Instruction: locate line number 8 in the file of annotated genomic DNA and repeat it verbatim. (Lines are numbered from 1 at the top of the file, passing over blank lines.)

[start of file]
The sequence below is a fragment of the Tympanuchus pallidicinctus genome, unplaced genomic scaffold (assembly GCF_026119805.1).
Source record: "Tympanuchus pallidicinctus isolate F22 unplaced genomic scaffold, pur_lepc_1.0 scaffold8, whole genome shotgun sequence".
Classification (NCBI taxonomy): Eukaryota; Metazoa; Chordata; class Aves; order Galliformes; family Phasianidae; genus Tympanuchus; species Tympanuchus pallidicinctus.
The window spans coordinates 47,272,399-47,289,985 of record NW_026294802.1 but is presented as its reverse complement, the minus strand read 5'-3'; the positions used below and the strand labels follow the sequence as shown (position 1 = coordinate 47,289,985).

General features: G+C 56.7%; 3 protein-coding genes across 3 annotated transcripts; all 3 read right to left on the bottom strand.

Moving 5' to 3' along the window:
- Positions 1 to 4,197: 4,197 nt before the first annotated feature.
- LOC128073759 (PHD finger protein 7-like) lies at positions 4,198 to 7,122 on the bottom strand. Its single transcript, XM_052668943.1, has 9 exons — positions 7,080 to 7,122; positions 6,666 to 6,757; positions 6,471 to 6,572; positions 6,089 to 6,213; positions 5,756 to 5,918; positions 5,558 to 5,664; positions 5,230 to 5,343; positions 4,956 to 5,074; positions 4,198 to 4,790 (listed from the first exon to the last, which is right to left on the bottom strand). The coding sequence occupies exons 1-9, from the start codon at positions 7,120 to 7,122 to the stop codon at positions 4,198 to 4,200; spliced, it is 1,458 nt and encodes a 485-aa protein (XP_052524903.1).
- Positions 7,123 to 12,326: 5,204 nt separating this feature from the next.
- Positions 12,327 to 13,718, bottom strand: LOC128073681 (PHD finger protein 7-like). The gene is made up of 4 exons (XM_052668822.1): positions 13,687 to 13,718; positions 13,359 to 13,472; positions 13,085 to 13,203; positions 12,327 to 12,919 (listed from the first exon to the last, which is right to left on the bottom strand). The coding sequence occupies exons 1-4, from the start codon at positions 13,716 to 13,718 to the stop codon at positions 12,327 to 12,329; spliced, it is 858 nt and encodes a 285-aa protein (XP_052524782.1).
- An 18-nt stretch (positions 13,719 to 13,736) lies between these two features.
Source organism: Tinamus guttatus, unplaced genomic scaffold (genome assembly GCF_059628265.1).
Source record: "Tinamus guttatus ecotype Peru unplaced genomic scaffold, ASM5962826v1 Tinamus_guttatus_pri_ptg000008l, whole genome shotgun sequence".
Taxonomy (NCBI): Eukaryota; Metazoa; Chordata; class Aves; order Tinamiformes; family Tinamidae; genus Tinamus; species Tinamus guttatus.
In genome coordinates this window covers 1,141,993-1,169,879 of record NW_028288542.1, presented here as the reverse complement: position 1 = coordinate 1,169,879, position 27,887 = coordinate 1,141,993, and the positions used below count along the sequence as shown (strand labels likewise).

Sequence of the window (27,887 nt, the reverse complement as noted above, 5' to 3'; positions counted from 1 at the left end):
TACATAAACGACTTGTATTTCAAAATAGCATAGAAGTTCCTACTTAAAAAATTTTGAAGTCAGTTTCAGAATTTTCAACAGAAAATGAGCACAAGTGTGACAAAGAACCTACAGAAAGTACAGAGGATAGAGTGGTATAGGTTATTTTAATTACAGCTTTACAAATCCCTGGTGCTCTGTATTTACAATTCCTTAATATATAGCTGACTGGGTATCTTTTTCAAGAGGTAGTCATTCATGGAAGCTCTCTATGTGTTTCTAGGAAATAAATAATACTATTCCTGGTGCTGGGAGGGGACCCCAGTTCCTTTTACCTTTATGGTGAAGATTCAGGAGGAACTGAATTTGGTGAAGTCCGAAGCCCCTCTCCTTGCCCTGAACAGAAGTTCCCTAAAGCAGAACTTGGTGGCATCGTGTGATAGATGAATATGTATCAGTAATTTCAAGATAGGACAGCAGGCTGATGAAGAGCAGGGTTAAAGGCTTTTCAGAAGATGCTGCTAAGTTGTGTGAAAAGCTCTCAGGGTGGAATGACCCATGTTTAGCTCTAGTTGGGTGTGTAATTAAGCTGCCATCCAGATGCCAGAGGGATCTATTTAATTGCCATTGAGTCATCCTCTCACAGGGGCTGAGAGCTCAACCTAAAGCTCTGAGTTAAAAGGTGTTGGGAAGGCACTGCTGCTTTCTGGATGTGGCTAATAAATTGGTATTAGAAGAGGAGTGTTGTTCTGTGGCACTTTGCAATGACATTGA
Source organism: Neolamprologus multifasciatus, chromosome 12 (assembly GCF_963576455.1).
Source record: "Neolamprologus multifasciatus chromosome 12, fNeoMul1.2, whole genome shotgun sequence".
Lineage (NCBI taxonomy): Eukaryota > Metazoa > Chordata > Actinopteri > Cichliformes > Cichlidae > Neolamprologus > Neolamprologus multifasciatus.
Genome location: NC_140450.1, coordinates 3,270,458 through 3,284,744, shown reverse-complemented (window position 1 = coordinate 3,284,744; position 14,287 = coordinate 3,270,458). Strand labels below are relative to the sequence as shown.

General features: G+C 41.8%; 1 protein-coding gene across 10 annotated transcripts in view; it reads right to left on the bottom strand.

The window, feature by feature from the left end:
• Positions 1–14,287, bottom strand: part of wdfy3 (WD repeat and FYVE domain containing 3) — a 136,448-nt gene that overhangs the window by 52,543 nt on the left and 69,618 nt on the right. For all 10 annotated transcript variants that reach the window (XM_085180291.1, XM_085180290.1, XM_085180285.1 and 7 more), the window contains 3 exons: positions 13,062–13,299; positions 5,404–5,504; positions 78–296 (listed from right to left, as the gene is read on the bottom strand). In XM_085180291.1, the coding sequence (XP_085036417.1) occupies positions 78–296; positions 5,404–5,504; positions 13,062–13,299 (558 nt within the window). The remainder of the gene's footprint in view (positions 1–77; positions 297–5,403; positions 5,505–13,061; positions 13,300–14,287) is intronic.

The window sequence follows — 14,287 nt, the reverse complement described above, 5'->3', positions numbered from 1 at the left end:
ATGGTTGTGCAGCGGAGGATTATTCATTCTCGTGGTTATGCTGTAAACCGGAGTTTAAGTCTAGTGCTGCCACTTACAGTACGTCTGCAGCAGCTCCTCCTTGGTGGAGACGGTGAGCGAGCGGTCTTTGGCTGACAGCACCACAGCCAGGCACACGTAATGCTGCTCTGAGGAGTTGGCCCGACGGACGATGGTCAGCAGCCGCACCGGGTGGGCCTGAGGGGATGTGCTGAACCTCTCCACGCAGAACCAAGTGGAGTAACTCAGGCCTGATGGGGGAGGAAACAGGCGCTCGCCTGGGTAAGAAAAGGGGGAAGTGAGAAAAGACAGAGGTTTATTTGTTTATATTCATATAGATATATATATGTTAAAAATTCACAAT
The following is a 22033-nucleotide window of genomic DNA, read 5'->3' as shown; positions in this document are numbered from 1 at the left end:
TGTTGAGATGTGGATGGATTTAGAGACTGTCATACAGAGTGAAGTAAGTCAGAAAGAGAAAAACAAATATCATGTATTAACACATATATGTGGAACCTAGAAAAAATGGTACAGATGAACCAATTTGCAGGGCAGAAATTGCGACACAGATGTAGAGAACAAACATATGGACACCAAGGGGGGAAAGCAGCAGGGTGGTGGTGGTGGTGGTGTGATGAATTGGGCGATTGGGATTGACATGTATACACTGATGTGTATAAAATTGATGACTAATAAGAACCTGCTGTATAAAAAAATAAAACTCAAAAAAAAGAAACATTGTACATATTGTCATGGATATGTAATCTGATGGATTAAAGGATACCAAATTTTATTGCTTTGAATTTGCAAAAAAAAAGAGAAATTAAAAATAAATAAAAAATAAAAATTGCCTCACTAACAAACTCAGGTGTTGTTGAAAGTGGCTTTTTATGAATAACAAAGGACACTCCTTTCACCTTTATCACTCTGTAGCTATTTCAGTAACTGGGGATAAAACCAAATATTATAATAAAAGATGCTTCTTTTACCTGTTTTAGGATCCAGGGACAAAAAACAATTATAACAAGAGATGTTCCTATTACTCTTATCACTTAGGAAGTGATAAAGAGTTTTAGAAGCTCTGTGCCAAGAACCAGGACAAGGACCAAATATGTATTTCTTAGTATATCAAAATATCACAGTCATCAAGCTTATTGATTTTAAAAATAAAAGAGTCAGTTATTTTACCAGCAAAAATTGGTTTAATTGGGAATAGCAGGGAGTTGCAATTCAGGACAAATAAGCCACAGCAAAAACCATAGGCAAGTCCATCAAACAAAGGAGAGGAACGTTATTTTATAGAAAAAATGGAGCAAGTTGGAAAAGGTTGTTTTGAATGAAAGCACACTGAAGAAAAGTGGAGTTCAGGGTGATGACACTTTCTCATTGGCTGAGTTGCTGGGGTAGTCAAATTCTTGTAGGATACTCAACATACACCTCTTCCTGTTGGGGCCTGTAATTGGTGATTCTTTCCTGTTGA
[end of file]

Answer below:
- LOC128073759 (PHD finger protein 7-like) lies at positions 4,198 to 7,122 on the bottom strand. Its single transcript, XM_052668943.1, has 9 exons — positions 7,080 to 7,122; positions 6,666 to 6,757; positions 6,471 to 6,572; positions 6,089 to 6,213; positions 5,756 to 5,918; positions 5,558 to 5,664; positions 5,230 to 5,343; positions 4,956 to 5,074; positions 4,198 to 4,790 (listed from the first exon to the last, which is right to left on the bottom strand). The coding sequence occupies exons 1-9, from the start codon at positions 7,120 to 7,122 to the stop codon at positions 4,198 to 4,200; spliced, it is 1,458 nt and encodes a 485-aa protein (XP_052524903.1).